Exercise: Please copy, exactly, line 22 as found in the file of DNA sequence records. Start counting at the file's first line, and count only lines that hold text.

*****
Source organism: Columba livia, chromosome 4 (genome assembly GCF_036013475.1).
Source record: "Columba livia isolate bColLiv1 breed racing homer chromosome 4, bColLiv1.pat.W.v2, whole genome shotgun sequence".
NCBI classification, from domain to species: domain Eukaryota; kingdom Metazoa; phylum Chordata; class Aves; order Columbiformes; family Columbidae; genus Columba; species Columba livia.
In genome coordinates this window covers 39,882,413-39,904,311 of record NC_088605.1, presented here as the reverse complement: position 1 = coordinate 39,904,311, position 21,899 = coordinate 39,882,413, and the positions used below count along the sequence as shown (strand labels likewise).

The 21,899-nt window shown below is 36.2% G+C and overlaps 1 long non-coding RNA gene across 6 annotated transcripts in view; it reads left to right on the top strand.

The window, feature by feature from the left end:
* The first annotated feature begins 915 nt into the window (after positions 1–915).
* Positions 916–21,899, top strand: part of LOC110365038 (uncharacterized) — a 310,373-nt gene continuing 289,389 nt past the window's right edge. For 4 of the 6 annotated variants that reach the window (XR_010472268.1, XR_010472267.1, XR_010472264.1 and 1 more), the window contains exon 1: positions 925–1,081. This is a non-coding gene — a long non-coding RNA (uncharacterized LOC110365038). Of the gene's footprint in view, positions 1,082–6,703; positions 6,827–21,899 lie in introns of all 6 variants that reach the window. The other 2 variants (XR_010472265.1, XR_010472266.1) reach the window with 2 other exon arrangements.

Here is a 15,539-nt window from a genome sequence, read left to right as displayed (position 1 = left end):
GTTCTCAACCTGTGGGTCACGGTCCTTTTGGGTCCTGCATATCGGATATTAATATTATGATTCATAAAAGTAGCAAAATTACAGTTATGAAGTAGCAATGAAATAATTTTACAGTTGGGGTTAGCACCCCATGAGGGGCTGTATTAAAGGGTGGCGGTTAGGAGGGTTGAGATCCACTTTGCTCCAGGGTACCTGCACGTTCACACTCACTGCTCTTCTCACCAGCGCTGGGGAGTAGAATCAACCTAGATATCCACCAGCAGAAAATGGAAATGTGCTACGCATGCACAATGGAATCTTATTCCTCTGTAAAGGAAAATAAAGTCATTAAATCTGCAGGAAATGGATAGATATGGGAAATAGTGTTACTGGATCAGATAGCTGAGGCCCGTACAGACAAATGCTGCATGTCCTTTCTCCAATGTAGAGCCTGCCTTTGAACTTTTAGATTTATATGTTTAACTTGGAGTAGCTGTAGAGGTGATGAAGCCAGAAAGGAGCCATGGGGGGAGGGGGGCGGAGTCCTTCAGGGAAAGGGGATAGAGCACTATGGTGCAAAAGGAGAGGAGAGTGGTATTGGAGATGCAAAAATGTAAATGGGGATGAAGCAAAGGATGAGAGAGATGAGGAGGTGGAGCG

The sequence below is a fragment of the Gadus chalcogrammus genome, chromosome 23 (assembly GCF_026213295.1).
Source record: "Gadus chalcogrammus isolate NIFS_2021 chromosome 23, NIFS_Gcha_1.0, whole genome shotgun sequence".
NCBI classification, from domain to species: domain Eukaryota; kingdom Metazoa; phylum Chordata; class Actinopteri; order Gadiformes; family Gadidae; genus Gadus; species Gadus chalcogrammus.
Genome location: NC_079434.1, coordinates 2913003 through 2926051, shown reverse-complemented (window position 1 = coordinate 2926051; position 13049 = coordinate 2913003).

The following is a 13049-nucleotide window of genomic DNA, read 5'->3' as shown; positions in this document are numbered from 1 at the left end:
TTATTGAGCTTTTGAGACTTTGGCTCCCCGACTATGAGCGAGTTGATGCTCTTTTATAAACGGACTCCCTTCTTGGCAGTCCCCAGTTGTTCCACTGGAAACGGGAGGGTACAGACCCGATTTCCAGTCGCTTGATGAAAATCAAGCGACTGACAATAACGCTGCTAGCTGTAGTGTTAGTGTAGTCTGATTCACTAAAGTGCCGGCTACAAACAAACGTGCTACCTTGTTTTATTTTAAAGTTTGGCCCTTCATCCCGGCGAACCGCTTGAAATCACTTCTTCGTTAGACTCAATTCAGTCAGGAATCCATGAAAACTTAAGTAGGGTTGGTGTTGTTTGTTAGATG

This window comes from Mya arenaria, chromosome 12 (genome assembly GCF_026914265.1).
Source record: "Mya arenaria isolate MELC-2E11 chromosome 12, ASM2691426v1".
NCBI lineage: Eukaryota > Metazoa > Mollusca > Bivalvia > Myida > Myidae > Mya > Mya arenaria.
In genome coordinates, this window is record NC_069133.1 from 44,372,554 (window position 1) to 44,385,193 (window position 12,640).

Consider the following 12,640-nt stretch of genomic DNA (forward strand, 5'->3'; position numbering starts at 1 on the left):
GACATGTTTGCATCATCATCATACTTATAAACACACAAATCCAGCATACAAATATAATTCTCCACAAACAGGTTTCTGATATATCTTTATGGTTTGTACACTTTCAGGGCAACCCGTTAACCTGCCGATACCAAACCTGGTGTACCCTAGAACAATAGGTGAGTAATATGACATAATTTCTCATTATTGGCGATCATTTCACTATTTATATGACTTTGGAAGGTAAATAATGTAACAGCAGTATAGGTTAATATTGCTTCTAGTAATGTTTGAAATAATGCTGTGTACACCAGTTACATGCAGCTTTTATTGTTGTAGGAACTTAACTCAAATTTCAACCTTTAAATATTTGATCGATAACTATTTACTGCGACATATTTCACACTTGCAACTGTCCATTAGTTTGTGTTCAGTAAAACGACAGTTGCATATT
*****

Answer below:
GACATGTTTGCATCATCATCATACTTATAAACACACAAATCCAGCATACAAATATAATTCTCCACAAACAGGTTTCTGATATATCTTTATGGTTTGTACACTTTCAGGGCAACCCGTTAACCTGCCGATACCAAACCTGGTGTACCCTAGAACAATAGGTGAGTAATATGACATAATTTCTCATTATTGGCGATCATTTCACTATTTATATGACTTTGGAAGGTAAATAATGTAACAGCAGTATAGGTTAATATTGCTTCTAGTAATGTTTGAAATAATGCTGTGTACACCAGTTACATGCAGCTTTTATTGTTGTAGGAACTTAACTCAAATTTCAACCTTTAAATATTTGATCGATAACTATTTACTGCGACATATTTCACACTTGCAACTGTCCATTAGTTTGTGTTCAGTAAAACGACAGTTGCATATT